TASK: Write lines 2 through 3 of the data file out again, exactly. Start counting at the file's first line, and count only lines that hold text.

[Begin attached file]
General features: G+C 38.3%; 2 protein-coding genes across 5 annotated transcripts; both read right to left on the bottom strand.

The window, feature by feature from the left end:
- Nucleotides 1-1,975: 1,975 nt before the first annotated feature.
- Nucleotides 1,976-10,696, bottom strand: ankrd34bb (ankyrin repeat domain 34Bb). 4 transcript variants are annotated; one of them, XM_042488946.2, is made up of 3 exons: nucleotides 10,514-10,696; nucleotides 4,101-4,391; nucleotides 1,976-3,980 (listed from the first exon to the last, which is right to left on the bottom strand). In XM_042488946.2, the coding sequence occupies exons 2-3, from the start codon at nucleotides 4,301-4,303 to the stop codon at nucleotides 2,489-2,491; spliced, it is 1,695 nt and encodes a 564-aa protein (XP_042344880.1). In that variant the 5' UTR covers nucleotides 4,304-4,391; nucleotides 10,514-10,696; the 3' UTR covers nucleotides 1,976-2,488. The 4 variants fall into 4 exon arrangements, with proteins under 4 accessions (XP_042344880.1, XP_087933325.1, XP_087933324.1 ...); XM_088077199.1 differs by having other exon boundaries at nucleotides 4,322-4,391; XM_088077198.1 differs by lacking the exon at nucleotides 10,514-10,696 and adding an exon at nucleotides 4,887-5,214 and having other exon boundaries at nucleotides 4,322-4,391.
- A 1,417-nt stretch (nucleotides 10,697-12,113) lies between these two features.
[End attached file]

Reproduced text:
The window, feature by feature from the left end:
- Nucleotides 1-1,975: 1,975 nt before the first annotated feature.